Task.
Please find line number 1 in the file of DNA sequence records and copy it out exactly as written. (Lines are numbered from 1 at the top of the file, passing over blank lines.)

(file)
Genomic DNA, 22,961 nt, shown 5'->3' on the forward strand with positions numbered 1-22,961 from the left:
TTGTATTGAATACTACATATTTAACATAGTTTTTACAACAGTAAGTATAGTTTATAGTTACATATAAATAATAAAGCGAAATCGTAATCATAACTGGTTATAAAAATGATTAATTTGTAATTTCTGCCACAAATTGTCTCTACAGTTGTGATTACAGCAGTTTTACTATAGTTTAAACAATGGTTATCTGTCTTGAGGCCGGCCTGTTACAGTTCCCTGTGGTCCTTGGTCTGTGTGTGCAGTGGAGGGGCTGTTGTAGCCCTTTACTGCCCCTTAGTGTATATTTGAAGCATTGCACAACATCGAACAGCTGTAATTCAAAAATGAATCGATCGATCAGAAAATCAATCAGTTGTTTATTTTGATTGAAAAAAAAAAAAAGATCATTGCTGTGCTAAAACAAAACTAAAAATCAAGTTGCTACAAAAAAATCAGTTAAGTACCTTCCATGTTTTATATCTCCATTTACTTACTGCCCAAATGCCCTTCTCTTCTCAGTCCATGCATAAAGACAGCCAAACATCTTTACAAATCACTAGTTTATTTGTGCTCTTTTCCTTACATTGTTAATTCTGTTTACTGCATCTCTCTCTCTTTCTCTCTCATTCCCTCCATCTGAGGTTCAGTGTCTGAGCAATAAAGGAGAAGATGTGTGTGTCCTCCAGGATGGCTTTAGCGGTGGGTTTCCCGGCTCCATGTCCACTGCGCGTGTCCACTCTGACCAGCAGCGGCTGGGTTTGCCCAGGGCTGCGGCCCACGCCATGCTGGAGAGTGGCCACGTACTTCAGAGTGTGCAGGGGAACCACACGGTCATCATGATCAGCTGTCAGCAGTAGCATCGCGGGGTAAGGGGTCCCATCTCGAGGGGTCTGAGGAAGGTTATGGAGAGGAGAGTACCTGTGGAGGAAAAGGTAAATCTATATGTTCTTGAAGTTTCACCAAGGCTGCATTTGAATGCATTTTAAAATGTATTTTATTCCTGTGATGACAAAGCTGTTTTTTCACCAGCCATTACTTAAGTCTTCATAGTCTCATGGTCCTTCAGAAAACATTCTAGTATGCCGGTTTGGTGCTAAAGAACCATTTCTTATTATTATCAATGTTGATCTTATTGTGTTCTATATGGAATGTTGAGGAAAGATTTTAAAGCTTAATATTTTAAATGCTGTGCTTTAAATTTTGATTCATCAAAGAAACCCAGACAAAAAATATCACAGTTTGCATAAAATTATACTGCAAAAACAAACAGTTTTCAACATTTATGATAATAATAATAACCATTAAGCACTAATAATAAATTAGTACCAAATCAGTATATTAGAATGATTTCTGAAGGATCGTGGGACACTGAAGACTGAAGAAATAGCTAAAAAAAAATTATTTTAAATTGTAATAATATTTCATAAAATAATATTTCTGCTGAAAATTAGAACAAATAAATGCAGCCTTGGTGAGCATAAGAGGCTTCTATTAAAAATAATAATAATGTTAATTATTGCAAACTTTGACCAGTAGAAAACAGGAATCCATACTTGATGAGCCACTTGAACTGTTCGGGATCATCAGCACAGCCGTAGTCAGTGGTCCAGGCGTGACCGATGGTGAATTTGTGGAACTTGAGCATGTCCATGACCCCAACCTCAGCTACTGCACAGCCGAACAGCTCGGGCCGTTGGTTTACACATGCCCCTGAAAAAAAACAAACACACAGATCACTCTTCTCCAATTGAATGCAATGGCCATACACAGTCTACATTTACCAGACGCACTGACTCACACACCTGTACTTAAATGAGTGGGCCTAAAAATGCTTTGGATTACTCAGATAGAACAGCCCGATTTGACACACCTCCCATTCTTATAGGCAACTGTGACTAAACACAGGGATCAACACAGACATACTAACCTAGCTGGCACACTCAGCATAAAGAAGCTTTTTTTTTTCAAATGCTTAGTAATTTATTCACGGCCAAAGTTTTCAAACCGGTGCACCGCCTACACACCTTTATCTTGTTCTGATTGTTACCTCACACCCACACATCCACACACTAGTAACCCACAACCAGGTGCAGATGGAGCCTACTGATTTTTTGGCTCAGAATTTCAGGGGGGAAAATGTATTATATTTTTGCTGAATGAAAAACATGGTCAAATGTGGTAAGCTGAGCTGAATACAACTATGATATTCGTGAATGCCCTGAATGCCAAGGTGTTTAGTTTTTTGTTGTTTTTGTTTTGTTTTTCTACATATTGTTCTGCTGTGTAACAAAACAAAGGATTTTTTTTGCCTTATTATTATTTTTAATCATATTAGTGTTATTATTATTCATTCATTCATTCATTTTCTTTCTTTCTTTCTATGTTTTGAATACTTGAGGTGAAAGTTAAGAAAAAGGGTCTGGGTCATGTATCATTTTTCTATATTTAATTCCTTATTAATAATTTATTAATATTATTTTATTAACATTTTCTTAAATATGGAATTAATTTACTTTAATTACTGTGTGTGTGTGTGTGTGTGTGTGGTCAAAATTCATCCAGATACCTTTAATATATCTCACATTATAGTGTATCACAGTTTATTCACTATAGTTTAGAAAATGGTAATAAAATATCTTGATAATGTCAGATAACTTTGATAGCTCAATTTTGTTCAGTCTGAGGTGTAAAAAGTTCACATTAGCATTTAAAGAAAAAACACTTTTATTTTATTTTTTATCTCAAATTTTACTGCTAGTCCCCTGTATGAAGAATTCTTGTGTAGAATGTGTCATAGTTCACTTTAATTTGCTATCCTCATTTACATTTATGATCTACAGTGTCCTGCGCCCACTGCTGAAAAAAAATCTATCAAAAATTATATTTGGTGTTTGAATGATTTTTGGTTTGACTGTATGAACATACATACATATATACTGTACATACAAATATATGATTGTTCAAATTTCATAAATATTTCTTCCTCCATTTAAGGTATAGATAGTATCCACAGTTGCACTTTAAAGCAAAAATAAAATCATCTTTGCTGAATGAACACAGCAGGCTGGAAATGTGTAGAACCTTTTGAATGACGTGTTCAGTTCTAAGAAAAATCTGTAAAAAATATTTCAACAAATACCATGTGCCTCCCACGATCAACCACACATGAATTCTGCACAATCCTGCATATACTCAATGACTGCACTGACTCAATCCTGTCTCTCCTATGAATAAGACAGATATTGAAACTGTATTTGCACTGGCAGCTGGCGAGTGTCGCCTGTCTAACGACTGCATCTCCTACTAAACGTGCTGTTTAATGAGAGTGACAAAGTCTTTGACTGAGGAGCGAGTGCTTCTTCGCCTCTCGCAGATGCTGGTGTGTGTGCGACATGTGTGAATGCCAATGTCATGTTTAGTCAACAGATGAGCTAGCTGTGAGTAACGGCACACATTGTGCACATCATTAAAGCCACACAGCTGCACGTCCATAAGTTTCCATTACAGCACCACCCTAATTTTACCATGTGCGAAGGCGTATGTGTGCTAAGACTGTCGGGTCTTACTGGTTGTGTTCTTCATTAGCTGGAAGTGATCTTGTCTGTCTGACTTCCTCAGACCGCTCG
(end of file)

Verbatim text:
Genomic DNA, 22,961 nt, shown 5'->3' on the forward strand with positions numbered 1-22,961 from the left: